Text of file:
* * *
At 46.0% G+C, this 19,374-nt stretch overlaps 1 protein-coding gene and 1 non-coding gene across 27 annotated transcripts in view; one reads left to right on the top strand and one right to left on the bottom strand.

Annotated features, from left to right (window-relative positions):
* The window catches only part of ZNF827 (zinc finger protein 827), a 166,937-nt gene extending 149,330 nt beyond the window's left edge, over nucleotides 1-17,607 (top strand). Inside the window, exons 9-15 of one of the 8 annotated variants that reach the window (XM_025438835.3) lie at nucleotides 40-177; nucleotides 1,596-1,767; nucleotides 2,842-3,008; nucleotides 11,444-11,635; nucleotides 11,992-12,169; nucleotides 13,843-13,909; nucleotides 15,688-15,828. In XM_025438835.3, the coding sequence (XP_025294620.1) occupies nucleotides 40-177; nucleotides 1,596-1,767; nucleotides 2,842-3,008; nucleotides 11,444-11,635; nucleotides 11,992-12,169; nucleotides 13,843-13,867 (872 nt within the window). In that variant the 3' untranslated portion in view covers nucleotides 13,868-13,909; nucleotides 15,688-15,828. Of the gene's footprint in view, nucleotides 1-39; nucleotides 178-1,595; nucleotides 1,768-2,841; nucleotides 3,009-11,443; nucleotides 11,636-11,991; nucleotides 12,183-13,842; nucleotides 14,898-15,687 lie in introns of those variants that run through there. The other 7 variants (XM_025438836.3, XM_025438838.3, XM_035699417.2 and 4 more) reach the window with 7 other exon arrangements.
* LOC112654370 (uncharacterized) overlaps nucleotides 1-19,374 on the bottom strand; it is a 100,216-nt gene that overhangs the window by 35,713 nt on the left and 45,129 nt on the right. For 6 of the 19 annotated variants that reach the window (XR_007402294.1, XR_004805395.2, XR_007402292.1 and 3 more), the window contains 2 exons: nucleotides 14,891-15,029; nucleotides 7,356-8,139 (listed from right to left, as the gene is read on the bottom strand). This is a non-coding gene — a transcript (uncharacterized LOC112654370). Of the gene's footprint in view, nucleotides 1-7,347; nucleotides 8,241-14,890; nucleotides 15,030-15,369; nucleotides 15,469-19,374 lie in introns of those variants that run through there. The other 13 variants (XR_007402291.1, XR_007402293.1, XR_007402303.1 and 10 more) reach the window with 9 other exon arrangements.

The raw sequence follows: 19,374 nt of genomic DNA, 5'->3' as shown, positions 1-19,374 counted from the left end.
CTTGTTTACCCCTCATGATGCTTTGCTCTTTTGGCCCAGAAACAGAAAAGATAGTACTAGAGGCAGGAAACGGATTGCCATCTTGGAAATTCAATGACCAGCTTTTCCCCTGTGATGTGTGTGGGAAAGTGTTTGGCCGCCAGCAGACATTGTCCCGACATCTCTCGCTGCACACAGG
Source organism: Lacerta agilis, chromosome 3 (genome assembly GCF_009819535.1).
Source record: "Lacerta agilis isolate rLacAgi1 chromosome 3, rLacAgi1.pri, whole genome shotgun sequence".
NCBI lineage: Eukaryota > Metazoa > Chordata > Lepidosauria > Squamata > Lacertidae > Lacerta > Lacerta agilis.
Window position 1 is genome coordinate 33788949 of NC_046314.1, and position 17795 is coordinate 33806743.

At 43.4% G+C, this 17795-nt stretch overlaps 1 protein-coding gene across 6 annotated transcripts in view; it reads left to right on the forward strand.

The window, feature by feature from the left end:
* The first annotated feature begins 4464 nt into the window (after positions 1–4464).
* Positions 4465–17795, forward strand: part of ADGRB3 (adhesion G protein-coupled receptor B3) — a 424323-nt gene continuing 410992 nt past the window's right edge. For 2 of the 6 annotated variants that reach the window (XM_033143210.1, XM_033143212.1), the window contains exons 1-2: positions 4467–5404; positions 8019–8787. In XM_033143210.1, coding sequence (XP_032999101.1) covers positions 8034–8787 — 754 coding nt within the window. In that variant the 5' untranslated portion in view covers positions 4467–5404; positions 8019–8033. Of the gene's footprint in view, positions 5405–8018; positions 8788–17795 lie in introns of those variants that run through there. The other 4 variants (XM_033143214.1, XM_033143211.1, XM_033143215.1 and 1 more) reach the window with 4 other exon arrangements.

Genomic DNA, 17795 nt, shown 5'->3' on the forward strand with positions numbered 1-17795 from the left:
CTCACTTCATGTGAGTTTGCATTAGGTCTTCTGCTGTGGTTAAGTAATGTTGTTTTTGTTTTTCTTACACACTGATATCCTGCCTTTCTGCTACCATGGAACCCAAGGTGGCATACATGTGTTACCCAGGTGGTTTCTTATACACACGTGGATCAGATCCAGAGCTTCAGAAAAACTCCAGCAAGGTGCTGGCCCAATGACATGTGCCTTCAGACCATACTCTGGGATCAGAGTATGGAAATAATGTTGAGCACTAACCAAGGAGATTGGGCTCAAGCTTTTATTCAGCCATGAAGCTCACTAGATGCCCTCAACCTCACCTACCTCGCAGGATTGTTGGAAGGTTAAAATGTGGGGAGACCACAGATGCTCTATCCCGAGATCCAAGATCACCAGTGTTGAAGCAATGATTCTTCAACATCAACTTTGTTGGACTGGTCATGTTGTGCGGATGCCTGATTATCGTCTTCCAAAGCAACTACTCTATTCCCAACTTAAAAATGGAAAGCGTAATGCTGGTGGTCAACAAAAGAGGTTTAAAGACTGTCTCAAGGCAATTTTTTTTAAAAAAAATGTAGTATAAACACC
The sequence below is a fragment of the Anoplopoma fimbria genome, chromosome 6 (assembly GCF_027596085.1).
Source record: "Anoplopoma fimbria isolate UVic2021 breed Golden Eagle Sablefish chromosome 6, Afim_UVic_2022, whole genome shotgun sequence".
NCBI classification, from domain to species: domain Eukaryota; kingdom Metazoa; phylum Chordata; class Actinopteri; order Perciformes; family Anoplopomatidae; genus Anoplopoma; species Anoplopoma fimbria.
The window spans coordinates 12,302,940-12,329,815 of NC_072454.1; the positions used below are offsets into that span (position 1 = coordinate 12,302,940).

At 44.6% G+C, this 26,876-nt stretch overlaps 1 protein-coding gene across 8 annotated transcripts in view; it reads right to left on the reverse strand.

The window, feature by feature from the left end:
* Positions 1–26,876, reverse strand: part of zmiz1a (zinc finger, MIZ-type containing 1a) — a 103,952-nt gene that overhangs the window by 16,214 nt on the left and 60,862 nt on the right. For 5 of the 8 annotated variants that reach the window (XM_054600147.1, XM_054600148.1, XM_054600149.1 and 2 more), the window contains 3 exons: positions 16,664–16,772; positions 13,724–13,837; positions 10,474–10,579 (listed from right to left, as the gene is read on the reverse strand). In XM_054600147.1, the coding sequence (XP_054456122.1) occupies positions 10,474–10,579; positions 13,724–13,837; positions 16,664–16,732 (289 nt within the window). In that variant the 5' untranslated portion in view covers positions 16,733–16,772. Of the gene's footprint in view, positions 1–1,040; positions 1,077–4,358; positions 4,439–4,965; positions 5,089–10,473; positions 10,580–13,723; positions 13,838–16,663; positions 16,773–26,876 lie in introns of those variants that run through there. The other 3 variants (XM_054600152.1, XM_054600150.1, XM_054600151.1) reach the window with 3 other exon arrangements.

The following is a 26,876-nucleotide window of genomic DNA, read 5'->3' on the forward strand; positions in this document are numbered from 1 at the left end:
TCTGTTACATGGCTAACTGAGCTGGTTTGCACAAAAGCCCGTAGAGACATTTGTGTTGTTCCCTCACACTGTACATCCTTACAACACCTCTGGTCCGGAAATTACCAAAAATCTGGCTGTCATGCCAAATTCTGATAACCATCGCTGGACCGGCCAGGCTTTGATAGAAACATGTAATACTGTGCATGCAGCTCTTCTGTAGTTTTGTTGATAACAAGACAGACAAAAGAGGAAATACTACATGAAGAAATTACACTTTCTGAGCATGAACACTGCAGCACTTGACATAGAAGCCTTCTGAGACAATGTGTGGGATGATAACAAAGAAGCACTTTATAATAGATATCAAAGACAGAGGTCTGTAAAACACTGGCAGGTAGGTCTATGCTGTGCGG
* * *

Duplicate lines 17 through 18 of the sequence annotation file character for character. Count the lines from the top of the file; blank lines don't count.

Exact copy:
The sequence below is a fragment of the Anoplopoma fimbria genome, chromosome 6 (assembly GCF_027596085.1).
Source record: "Anoplopoma fimbria isolate UVic2021 breed Golden Eagle Sablefish chromosome 6, Afim_UVic_2022, whole genome shotgun sequence".